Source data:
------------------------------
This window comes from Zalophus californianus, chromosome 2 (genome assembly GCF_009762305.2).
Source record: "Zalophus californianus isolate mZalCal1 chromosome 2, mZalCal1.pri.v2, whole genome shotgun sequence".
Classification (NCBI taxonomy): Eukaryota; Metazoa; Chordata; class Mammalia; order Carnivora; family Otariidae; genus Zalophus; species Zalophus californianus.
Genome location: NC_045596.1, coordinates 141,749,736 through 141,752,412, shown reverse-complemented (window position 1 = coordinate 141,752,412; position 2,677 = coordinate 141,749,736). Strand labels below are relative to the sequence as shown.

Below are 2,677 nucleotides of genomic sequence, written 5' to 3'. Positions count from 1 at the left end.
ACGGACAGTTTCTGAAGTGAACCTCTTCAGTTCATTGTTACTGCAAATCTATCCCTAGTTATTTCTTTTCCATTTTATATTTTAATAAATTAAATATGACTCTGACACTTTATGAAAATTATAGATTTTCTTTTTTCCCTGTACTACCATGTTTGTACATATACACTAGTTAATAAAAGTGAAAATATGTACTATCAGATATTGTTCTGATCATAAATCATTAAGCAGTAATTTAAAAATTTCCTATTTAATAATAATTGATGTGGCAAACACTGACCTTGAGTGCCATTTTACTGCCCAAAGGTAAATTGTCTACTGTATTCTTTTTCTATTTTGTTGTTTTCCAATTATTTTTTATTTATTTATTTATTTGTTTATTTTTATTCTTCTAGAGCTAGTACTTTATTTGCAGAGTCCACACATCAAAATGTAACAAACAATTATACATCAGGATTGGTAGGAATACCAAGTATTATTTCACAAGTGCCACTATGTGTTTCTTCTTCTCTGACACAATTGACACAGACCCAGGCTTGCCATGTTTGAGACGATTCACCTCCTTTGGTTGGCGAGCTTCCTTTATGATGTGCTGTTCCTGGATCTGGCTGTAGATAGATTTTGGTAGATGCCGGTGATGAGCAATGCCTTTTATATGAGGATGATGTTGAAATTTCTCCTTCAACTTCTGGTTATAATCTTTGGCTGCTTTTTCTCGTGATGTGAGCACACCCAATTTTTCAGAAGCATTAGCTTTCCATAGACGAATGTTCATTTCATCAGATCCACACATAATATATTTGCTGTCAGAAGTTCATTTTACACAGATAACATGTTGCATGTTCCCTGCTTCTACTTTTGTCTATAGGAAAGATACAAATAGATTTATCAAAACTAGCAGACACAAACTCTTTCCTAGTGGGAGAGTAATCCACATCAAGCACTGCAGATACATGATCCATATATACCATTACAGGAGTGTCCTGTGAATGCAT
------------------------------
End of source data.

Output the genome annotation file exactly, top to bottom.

This window comes from Zalophus californianus, chromosome 2 (genome assembly GCF_009762305.2).
Source record: "Zalophus californianus isolate mZalCal1 chromosome 2, mZalCal1.pri.v2, whole genome shotgun sequence".
Classification (NCBI taxonomy): Eukaryota; Metazoa; Chordata; class Mammalia; order Carnivora; family Otariidae; genus Zalophus; species Zalophus californianus.
Genome location: NC_045596.1, coordinates 141,749,736 through 141,752,412, shown reverse-complemented (window position 1 = coordinate 141,752,412; position 2,677 = coordinate 141,749,736). Strand labels below are relative to the sequence as shown.

Below are 2,677 nucleotides of genomic sequence, written 5' to 3'. Positions count from 1 at the left end.
ACGGACAGTTTCTGAAGTGAACCTCTTCAGTTCATTGTTACTGCAAATCTATCCCTAGTTATTTCTTTTCCATTTTATATTTTAATAAATTAAATATGACTCTGACACTTTATGAAAATTATAGATTTTCTTTTTTCCCTGTACTACCATGTTTGTACATATACACTAGTTAATAAAAGTGAAAATATGTACTATCAGATATTGTTCTGATCATAAATCATTAAGCAGTAATTTAAAAATTTCCTATTTAATAATAATTGATGTGGCAAACACTGACCTTGAGTGCCATTTTACTGCCCAAAGGTAAATTGTCTACTGTATTCTTTTTCTATTTTGTTGTTTTCCAATTATTTTTTATTTATTTATTTATTTGTTTATTTTTATTCTTCTAGAGCTAGTACTTTATTTGCAGAGTCCACACATCAAAATGTAACAAACAATTATACATCAGGATTGGTAGGAATACCAAGTATTATTTCACAAGTGCCACTATGTGTTTCTTCTTCTCTGACACAATTGACACAGACCCAGGCTTGCCATGTTTGAGACGATTCACCTCCTTTGGTTGGCGAGCTTCCTTTATGATGTGCTGTTCCTGGATCTGGCTGTAGATAGATTTTGGTAGATGCCGGTGATGAGCAATGCCTTTTATATGAGGATGATGTTGAAATTTCTCCTTCAACTTCTGGTTATAATCTTTGGCTGCTTTTTCTCGTGATGTGAGCACACCCAATTTTTCAGAAGCATTAGCTTTCCATAGACGAATGTTCATTTCATCAGATCCACACATAATATATTTGCTGTCAGAAGTTCATTTTACACAGATAACATGTTGCATGTTCCCTGCTTCTACTTTTGTCTATAGGAAAGATACAAATAGATTTATCAAAACTAGCAGACACAAACTCTTTCCTAGTGGGAGAGTAATCCACATCAAGCACTGCAGATACATGATCCATATATACCATTACAGGAGTGTCCTGTGAATGCAT